The Conundrum of Old Tech (aka, what do with your old computers, phones, etc.)
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I’m convinced that no company out there wants people to be able to use older computers or software, even if they’re still working fine.
I get the money-making angle for software companies. They have to stay in business and in order to do so, most have moved to subscription based models. As software is constantly updated for the latest operating systems, the technology that runs those operating systems (computers, laptops, tablets, smartphones, and even game systems) also gets updated.
Technological advancements are not a bad thing. I enjoy a lot of new technology. But, these advancements, especially with software, make a lot of the hardware obsolete and create a whole host of other problems.
I’m currently using a 2010 Mac Pro as my main desktop machine. I’m lucky enough in that I’m comfortable with opening the thing up as I’ve been upgrading it over the years to keep up with modern standards. Amazingly, there are people out there, like me, who still use or are looking for these old Mac Pros simply because they can be upgraded. That is something that is no longer a possibility. If you buy a new Mac, buy the very best, most tricked-out one you can, because you’re not going to be able to upgrade it (side note, I did just buy a MacBook Pro with the M1 chip).
I don’t know if PCs fare any better. I’m sure there are still people out there who are buying PC components and building their own machines, but those people are probably just a small percentage. PCs, just like other tech, start to gather dust or get tossed in the landfill when they become obsolete or the allure of the latest model sways consumers to ditch them.
“2021 e-waste surges at 57.4 million tons with only 17.4% recycled” (source)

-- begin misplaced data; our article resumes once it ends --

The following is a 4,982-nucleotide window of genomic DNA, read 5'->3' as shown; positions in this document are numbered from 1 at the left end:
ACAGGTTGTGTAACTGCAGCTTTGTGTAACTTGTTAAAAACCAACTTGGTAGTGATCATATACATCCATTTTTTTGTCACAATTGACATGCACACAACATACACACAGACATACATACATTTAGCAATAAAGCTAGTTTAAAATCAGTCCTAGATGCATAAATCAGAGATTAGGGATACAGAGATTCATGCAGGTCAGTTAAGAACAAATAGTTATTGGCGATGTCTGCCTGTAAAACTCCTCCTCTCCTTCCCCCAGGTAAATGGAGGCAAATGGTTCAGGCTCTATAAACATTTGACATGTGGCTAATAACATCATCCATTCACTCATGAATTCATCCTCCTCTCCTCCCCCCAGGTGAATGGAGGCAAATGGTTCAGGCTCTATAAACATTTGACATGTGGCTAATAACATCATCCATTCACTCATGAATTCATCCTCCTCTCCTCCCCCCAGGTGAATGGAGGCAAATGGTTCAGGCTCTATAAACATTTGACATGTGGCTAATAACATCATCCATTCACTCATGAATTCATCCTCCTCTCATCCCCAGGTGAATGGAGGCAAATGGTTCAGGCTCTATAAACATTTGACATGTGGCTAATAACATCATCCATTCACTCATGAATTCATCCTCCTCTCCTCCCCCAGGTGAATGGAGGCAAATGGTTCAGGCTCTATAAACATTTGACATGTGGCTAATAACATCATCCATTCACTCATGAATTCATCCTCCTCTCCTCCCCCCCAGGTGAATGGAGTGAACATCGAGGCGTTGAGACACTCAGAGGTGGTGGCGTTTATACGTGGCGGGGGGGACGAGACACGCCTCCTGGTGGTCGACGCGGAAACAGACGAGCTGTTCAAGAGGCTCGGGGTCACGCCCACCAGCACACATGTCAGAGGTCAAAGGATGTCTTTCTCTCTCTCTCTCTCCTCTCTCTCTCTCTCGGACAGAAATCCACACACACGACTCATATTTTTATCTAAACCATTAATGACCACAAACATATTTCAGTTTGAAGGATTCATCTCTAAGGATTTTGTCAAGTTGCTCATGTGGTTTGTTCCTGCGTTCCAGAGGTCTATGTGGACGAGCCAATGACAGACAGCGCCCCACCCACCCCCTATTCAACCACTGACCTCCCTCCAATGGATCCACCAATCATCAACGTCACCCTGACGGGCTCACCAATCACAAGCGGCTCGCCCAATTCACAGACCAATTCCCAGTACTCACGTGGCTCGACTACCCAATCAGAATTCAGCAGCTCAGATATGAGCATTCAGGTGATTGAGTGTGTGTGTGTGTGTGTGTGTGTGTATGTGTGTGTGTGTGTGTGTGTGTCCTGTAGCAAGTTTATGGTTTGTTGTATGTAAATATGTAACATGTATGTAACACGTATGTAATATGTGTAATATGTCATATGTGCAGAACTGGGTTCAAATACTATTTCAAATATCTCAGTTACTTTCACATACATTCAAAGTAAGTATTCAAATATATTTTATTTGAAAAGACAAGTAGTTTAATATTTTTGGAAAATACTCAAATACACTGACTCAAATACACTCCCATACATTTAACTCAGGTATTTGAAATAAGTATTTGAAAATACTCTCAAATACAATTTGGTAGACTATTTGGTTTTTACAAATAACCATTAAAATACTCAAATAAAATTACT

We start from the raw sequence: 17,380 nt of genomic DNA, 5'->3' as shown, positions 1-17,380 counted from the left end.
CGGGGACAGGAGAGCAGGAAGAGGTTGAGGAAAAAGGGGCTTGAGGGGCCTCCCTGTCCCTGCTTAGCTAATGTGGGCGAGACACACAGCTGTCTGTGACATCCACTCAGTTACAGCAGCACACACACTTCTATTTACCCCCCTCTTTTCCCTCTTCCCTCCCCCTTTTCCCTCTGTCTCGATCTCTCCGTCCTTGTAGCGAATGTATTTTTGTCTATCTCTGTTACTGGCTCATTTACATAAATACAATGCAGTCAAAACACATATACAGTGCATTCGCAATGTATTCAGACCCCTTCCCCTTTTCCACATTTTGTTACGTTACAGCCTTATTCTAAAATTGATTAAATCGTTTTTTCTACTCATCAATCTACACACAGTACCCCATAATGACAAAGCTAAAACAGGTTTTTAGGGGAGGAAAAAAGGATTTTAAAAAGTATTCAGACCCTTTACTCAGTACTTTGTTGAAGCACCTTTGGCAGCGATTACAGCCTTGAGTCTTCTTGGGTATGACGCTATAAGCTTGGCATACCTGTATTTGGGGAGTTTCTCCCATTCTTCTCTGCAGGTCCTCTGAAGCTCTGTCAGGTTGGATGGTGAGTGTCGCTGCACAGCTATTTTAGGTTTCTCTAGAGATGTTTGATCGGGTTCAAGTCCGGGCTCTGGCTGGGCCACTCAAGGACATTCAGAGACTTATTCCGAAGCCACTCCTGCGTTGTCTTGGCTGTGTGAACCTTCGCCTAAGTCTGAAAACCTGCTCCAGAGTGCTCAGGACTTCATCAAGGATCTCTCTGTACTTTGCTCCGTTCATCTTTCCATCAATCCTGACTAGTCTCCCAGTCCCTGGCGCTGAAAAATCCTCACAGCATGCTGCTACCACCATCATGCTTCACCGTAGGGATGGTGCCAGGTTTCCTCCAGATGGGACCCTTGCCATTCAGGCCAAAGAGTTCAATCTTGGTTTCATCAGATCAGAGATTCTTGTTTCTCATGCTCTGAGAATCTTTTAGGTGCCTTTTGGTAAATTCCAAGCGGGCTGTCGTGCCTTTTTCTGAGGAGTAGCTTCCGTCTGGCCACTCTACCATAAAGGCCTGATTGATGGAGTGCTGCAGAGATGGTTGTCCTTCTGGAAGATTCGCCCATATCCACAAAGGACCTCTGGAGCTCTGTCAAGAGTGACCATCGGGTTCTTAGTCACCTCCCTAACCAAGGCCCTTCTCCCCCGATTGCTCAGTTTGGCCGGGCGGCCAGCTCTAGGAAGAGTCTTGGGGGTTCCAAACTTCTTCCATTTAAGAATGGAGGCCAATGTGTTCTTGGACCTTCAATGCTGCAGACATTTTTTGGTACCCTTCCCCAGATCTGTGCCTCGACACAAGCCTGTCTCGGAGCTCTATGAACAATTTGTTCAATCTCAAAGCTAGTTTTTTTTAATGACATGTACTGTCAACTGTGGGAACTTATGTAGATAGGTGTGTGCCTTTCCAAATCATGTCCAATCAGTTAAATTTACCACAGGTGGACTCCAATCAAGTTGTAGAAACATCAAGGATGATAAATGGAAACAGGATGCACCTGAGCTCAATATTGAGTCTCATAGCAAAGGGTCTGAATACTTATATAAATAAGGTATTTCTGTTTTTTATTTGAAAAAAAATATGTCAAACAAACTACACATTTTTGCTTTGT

Mobile devices also fall into this category … probably even more so simply because it’s easier to damage something you tote around with you everywhere you go. Sure, sometimes you can get away with a cheap repair for a cracked screen or something, but most people will just go off to their mobile provider and pay up for the latest model if something goes wrong with their old phone.
Smartphones contributed to approximately 10% of global e-waste in 2019. (source)
Old Technology and the Environment
As an individual and as a small business owner, I’m not new to recycling or trying to be more sustainable. I think almost everyone is aware of environmental issues these days, but I’m not certain everyone knows just how much e-waste plays a part in environmental damage.
Just a couple of the key takeaways I got while digging deeper into the general problem of e-waste were:
- A lot more computers, laptops, monitors, tablets, and mobile phones are either collecting dust or put in the trash than are recycled every year.
- These items contain components such as mercury, lead, cadmium, polybrominated flame retardants, barium and lithium that can and do contaminate the ground and ground water around landfills (and even worse, sometimes they’re burned which releases toxic material into the air as well).